Saturday, February 28, 2009

Freedom Summer




Freedom Summer was a highly publicized campaign in the Deep South to register blacks to vote during the summer of 1964. Thousands of civil rights activists, many of them white college students from the North, descended on Mississippi and other Southern states that summer to put an end to the long-time political disenfranchisement of African Americans in the region. Although black men had won the right to vote in 1870, thanks to the 15th Amendment, for the next 100 years many were unable to exercise that right.

White local and state officials systematically kept blacks from voting through formal methods, such as poll taxes and literacy tests, and through cruder methods of fear and intimidation, which included beatings and lynchings.

The inability to vote was just one of many problems blacks encountered in the racist South, but the civil-rights officials who decided to zero in on voter registration understood its crucial significance; so did the white supremacists. An African American voting bloc would be able to effect social and political change, especially in the South with its large African American population.

Freedom Summer marked the climax of intensive voter-registration activities in the South that had started in 1961. Organizers chose to focus their efforts on Mississippi because of the state's particularly dismal voting-rights record: in 1962 only 6.7% of African Americans in Mississippi were registered to vote, the lowest in the nation.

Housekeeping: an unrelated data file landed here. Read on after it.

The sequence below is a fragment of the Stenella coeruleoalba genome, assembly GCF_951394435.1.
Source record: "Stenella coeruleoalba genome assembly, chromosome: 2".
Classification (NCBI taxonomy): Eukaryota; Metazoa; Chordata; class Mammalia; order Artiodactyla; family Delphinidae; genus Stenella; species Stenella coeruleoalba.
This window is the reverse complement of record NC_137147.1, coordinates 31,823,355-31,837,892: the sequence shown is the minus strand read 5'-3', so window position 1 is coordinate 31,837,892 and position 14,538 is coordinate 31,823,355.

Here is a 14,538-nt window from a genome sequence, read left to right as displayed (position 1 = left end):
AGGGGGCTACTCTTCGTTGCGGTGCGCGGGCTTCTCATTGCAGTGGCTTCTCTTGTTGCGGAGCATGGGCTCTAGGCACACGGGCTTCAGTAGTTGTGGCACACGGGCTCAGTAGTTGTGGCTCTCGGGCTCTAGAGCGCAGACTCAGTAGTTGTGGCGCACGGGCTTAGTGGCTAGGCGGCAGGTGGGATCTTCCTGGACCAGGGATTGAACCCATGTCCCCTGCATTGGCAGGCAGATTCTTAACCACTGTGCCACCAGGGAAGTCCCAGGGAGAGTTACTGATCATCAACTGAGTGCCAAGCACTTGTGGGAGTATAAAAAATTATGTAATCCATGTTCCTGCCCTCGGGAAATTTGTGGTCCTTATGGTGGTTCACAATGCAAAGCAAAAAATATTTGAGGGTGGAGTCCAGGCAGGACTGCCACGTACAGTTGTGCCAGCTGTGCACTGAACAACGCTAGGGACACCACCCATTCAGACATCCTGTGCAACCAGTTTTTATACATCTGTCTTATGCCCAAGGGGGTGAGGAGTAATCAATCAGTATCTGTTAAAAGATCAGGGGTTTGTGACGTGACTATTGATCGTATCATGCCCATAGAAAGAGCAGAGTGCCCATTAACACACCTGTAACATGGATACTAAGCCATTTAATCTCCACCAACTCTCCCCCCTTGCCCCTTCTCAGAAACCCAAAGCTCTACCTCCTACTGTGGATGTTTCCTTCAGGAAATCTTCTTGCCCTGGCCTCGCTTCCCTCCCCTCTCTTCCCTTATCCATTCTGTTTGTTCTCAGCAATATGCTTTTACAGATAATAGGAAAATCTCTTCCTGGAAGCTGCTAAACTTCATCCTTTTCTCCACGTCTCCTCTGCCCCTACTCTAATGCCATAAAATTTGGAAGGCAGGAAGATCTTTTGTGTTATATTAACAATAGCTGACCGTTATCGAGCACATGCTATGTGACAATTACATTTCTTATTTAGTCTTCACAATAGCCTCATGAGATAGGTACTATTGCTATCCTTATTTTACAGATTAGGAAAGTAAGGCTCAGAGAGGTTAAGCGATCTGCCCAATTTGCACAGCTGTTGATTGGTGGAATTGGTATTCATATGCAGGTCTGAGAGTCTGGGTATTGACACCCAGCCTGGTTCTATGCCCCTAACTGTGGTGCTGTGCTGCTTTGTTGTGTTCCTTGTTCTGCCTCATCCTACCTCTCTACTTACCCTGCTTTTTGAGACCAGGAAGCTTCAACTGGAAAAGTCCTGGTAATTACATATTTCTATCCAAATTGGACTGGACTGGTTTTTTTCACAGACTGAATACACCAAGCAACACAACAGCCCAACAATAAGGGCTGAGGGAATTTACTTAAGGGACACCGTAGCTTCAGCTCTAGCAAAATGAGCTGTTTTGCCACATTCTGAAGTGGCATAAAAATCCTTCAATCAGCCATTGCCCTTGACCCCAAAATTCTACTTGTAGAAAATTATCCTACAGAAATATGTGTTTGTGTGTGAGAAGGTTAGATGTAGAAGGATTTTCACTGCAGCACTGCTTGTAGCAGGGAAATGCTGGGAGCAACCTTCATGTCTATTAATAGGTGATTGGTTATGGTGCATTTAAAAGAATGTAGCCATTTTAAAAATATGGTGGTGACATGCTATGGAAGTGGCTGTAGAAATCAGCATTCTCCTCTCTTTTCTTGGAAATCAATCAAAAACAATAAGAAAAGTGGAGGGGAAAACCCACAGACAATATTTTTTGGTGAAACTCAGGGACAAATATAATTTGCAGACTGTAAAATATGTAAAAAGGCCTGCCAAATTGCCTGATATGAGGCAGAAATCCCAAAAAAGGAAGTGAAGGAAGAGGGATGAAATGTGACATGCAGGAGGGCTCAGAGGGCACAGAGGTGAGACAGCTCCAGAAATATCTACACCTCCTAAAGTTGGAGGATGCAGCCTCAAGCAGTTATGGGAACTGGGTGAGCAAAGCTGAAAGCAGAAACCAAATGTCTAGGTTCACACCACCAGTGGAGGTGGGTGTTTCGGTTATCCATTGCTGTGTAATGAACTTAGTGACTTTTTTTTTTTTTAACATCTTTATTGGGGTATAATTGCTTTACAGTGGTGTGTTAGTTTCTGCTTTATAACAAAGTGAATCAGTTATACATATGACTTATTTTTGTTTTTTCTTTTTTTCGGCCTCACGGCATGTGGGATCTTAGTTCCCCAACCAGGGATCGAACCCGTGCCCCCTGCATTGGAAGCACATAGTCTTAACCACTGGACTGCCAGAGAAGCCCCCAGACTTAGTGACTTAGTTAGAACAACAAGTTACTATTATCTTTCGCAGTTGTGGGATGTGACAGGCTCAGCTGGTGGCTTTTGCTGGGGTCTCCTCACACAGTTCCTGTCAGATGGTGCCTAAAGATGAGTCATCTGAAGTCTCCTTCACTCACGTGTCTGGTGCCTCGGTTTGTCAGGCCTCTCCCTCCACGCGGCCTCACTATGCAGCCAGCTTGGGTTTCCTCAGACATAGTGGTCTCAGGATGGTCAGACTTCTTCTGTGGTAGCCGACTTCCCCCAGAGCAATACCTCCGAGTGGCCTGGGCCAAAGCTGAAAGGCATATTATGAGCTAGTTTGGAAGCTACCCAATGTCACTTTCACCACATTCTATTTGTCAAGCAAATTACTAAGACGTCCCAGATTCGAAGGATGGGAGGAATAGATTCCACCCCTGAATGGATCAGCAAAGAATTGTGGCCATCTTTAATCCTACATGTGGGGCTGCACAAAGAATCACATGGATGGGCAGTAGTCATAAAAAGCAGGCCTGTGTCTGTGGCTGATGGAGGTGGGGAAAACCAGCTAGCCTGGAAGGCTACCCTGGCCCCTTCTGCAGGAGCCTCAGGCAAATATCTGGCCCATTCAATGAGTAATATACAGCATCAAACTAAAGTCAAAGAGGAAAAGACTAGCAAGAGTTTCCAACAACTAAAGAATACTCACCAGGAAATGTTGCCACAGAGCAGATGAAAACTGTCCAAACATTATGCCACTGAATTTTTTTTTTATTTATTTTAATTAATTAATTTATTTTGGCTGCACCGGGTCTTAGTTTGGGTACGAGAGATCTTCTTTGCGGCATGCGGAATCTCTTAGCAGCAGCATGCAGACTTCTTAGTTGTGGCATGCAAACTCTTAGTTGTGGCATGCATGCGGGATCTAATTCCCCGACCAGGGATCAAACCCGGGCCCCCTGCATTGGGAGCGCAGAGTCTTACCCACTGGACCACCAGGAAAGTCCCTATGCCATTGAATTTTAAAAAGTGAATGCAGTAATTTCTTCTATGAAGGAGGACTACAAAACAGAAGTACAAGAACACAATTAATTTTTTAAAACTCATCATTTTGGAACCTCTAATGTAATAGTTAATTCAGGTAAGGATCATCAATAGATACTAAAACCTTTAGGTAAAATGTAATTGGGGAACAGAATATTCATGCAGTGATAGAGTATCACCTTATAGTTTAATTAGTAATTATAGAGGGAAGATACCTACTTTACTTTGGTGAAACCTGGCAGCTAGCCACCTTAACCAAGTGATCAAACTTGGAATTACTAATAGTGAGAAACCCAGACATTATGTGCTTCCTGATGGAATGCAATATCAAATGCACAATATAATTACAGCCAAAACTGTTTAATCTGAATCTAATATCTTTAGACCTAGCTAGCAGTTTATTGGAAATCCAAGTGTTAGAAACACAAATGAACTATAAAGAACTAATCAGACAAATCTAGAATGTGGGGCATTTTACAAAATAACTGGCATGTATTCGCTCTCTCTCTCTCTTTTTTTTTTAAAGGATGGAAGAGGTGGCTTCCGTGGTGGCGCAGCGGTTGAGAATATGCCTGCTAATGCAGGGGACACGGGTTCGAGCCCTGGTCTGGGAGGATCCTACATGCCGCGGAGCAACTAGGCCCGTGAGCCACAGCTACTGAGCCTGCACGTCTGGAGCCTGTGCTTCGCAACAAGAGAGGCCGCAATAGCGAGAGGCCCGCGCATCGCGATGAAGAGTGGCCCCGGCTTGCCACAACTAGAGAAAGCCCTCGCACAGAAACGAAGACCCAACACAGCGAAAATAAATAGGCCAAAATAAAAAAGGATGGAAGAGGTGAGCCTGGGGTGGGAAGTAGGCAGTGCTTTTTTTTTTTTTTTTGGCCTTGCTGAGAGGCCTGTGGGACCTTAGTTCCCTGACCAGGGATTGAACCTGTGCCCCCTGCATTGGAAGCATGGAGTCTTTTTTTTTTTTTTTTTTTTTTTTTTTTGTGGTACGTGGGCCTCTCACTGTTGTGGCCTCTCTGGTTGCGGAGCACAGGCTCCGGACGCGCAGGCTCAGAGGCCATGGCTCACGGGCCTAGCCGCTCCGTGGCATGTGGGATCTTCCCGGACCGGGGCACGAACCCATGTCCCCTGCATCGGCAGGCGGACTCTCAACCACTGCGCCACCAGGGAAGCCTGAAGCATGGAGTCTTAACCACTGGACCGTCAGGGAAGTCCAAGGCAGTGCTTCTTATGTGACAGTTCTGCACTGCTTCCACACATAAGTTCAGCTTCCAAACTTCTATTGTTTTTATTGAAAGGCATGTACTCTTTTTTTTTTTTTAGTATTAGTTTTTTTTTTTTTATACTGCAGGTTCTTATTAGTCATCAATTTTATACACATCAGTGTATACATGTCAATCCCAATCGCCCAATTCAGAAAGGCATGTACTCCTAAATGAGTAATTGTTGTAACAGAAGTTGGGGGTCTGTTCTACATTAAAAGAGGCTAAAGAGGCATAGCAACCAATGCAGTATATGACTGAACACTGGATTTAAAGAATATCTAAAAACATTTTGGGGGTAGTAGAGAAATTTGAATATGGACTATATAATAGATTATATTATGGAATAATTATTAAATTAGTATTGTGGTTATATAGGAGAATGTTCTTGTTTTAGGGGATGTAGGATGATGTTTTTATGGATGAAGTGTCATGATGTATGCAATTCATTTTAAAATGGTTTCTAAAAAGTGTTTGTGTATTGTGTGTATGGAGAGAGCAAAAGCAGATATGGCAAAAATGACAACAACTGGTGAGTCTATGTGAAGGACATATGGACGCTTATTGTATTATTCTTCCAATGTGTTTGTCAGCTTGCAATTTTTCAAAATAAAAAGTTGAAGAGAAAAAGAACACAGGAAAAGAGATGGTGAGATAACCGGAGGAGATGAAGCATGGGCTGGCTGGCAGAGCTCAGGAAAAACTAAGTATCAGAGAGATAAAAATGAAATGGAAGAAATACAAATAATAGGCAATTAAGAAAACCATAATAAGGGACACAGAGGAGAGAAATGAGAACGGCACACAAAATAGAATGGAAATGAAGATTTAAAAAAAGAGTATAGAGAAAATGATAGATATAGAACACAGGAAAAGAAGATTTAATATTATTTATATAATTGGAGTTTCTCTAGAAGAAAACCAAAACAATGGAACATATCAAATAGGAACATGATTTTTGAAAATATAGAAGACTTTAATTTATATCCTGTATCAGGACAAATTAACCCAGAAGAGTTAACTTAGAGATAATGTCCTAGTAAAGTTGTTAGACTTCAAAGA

The Freedom Summer campaign was organized by a coalition called the Mississippi Council of Federated Organizations, which was led by the Congress of Racial Equality--CORE--and included the NAACP, and the Student Nonviolent Coordinating Committee--SNCC.

By mobilizing volunteer white college students from the North to join them, the coalition scored a major public relations coup as hundreds of reporters came to Mississippi from around the country to cover the voter-registration campaign.

The organization of the Mississippi Freedom Party--MFDP--was a major focus of the summer program. More than 80,000 Mississippians joined the new party, which elected a slate of sixty-eight delegates to the national Democratic Party convention in Atlantic City. The MFDP delegation challenged the seating of the delegates representing Mississippi's all white Democratic Party.

While the effort failed, it drew national attention, particularly through the dramatic televised appeal of MFDP delegate Fannie Lou Hamer. The MFDP challenge also lead to a ban on racially discriminatory delegations at future conventions.

Freedom Summer officials also established 30 "Freedom Schools" in towns throughout Mississippi to address the racial inequalities in that state's educational system. Mississippi's black schools were invariably poorly funded, and teachers had to use hand-me-down textbooks that offered a racist slant on American history.

Many of the white college students were assigned to teach in these schools, whose curriculum included black history, the philosophy of the Civil Rights Movement, and leadership development in addition to remedial instruction in reading and arithmetic.